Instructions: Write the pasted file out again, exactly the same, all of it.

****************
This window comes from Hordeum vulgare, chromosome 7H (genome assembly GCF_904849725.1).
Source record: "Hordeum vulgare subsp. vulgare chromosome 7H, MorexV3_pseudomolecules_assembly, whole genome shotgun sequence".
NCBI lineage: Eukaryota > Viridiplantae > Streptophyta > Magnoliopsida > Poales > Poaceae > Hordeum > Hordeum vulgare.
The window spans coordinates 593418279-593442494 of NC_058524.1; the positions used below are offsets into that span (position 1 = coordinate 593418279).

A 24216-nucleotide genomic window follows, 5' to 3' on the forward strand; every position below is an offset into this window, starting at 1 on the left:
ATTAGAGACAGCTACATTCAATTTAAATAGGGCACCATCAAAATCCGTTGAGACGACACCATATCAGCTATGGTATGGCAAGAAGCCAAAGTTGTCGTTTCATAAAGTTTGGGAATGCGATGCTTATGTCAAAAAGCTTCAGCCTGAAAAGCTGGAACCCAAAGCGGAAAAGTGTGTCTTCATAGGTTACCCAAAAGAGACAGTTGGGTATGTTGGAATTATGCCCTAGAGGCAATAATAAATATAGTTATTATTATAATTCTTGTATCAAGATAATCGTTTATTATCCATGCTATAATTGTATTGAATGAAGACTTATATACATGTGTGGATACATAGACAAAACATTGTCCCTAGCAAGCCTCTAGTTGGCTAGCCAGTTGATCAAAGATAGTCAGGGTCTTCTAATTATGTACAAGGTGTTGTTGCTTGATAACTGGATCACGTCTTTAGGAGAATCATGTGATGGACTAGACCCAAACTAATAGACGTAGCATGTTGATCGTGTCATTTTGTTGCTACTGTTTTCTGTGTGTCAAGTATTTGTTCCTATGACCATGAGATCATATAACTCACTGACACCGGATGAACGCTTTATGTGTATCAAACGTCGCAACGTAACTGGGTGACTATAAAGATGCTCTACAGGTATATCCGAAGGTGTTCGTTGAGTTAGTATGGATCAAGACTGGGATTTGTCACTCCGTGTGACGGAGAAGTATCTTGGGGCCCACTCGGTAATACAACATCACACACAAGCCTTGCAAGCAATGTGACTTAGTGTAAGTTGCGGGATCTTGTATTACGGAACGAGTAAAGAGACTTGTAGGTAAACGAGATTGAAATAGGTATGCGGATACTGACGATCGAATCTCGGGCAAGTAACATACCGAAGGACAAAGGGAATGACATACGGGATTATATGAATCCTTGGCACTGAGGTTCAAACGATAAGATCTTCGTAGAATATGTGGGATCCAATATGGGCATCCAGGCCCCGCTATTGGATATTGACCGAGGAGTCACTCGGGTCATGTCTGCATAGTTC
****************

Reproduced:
This window comes from Hordeum vulgare, chromosome 7H (genome assembly GCF_904849725.1).
Source record: "Hordeum vulgare subsp. vulgare chromosome 7H, MorexV3_pseudomolecules_assembly, whole genome shotgun sequence".
NCBI lineage: Eukaryota > Viridiplantae > Streptophyta > Magnoliopsida > Poales > Poaceae > Hordeum > Hordeum vulgare.
The window spans coordinates 593418279-593442494 of NC_058524.1; the positions used below are offsets into that span (position 1 = coordinate 593418279).

A 24216-nucleotide genomic window follows, 5' to 3' on the forward strand; every position below is an offset into this window, starting at 1 on the left:
ATTAGAGACAGCTACATTCAATTTAAATAGGGCACCATCAAAATCCGTTGAGACGACACCATATCAGCTATGGTATGGCAAGAAGCCAAAGTTGTCGTTTCATAAAGTTTGGGAATGCGATGCTTATGTCAAAAAGCTTCAGCCTGAAAAGCTGGAACCCAAAGCGGAAAAGTGTGTCTTCATAGGTTACCCAAAAGAGACAGTTGGGTATGTTGGAATTATGCCCTAGAGGCAATAATAAATATAGTTATTATTATAATTCTTGTATCAAGATAATCGTTTATTATCCATGCTATAATTGTATTGAATGAAGACTTATATACATGTGTGGATACATAGACAAAACATTGTCCCTAGCAAGCCTCTAGTTGGCTAGCCAGTTGATCAAAGATAGTCAGGGTCTTCTAATTATGTACAAGGTGTTGTTGCTTGATAACTGGATCACGTCTTTAGGAGAATCATGTGATGGACTAGACCCAAACTAATAGACGTAGCATGTTGATCGTGTCATTTTGTTGCTACTGTTTTCTGTGTGTCAAGTATTTGTTCCTATGACCATGAGATCATATAACTCACTGACACCGGATGAACGCTTTATGTGTATCAAACGTCGCAACGTAACTGGGTGACTATAAAGATGCTCTACAGGTATATCCGAAGGTGTTCGTTGAGTTAGTATGGATCAAGACTGGGATTTGTCACTCCGTGTGACGGAGAAGTATCTTGGGGCCCACTCGGTAATACAACATCACACACAAGCCTTGCAAGCAATGTGACTTAGTGTAAGTTGCGGGATCTTGTATTACGGAACGAGTAAAGAGACTTGTAGGTAAACGAGATTGAAATAGGTATGCGGATACTGACGATCGAATCTCGGGCAAGTAACATACCGAAGGACAAAGGGAATGACATACGGGATTATATGAATCCTTGGCACTGAGGTTCAAACGATAAGATCTTCGTAGAATATGTGGGATCCAATATGGGCATCCAGGCCCCGCTATTGGATATTGACCGAGGAGTCACTCGGGTCATGTCTGCATAGTTC